Before he won high-brow acclaim for his brooding, Oedipally themed dramas of life on the far frontiers of postwar American affluence, Macdonald produced a series of fairly derivative California private-eye tales. This title was the third of those apprentice works, all of which featured—as did the better, later novels—Lew Archer as a Hollywood shamus who presides gloomily over the unraveling of other people’s lives. Archer’s early cases, appearing in print at a time when Raymond Chandler was still writing up the adventures of Philip Marlowe, have a hand-me-down quality, as if Marlowe had more wayward-daughter and wandering-husband jobs than he could accommodate on his own.
This time out, Archer calls on an old woman in Santa Monica and agrees to track down her only child, a hospital nurse named Galatea Lawrence. Galley, as people call her, has a reputation for being a bit restless and maybe a bit man-crazy; there are rumors that she ran off with a hoodlum whom she met through her work. In following her trail, Archer hits many points on the Golden State compass, from a ticky-tacky ranch house down south in Palm Springs to a seedy piano bar up north in San Francisco. Along the way, he encounters drug pushers and drug addicts, jealous husbands and querulous wives, slick criminals and crude lawmen. Complications and coincidences multiply, but they don’t add up to much—that is, until the end, when Macdonald delivers a strong (albeit predictable) finish.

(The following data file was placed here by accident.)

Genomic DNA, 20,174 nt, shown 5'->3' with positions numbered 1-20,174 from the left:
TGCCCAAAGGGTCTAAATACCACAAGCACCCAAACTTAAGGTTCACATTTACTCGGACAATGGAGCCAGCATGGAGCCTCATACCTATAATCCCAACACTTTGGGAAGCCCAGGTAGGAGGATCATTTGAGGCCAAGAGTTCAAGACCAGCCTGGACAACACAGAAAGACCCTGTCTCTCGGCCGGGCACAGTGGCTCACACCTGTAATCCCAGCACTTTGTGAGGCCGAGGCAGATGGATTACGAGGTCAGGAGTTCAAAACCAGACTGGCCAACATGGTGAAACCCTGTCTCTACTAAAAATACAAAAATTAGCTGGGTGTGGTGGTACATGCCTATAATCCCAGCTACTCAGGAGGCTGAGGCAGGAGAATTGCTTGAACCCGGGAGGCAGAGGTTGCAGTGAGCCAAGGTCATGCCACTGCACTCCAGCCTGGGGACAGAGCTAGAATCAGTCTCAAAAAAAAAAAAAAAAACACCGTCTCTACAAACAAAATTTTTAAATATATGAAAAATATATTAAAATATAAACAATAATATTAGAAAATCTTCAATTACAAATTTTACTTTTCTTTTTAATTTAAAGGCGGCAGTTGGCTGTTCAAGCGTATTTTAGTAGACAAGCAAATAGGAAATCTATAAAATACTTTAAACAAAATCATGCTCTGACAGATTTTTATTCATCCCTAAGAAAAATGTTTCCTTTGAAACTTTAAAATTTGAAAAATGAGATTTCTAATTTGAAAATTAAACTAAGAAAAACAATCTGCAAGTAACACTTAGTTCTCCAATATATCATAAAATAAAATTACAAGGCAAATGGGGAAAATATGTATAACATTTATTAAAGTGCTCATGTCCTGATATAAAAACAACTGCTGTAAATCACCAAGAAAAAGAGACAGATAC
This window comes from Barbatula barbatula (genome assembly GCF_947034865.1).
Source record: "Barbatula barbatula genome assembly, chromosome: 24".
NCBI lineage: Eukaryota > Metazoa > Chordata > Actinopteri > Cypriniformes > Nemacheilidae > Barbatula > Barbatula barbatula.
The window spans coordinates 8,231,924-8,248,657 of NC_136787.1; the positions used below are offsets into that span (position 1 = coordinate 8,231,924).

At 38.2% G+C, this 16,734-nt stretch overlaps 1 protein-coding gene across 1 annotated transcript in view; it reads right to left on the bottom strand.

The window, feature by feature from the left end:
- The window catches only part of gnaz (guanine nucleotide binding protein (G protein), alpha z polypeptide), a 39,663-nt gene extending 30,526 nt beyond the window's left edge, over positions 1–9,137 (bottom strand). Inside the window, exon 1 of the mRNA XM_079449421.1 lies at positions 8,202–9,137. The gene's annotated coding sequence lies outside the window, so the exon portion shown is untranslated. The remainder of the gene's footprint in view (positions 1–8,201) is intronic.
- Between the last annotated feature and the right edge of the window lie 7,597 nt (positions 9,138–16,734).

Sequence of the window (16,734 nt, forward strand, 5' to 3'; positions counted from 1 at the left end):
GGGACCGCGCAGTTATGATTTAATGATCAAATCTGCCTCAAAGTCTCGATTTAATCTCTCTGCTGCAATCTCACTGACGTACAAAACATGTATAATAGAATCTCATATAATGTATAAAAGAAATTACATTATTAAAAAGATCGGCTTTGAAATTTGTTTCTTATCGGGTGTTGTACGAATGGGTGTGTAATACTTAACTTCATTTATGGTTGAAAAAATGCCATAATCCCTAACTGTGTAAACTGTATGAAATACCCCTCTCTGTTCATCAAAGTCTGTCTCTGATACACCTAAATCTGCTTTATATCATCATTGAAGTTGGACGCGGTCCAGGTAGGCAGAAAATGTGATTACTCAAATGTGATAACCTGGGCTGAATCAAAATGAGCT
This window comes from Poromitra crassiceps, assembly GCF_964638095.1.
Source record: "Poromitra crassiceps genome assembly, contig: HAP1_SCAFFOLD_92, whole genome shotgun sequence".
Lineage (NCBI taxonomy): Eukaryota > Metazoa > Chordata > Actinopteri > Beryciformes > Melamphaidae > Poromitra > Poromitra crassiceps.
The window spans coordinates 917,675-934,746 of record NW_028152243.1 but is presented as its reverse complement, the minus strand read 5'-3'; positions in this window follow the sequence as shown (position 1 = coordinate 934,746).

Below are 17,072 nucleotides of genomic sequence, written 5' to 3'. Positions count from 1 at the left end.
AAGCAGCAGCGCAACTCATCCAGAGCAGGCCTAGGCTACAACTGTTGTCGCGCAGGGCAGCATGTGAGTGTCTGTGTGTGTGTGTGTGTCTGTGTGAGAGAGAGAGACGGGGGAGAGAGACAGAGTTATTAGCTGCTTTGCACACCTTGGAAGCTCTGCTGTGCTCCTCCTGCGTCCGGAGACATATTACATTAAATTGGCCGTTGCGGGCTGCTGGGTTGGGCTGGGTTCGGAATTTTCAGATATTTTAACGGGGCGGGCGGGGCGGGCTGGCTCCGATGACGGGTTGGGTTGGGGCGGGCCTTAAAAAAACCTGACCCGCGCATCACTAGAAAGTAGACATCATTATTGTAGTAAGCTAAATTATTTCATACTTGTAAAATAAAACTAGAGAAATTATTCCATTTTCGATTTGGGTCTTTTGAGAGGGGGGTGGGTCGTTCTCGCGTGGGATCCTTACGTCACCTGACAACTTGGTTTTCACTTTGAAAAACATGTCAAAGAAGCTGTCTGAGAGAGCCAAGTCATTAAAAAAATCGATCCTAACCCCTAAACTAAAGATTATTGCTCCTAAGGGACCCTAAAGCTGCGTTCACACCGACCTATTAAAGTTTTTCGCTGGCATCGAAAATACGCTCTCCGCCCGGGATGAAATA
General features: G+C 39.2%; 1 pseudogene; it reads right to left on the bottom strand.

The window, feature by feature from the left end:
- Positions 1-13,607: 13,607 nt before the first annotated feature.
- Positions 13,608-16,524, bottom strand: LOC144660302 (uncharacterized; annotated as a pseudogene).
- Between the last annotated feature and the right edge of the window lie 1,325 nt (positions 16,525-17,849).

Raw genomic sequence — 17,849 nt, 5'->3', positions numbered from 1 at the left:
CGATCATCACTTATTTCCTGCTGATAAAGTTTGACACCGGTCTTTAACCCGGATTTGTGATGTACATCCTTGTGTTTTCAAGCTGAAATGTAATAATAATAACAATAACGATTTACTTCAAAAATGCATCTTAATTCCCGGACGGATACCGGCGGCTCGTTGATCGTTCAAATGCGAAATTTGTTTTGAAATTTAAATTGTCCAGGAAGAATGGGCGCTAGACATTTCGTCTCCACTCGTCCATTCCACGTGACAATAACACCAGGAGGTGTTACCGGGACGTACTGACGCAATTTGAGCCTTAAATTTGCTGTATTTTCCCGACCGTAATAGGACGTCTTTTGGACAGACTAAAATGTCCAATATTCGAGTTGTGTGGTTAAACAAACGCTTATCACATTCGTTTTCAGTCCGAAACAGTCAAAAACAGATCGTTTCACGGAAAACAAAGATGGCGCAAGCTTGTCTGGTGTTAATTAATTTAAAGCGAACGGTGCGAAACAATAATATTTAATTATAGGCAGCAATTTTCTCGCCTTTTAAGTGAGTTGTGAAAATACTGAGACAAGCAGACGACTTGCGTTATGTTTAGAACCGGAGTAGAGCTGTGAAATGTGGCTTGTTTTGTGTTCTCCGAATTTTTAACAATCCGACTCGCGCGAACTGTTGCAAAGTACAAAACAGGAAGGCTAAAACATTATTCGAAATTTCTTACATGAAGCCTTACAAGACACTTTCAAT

Macdonald’s biographer, Tom Nolan, calls Some People Die “a knockout, a humdinger … a genre classic.” Nolan praises the author’s use of classical references (Galatea, for example, was the name given to the figure in Greek mythology whom Pygmalion draws forth from a block of stone), as well as his use of sea imagery to evoke a sense of depth—and of death. Scene by scene, though, the story leaves the reader sailing on choppy waters.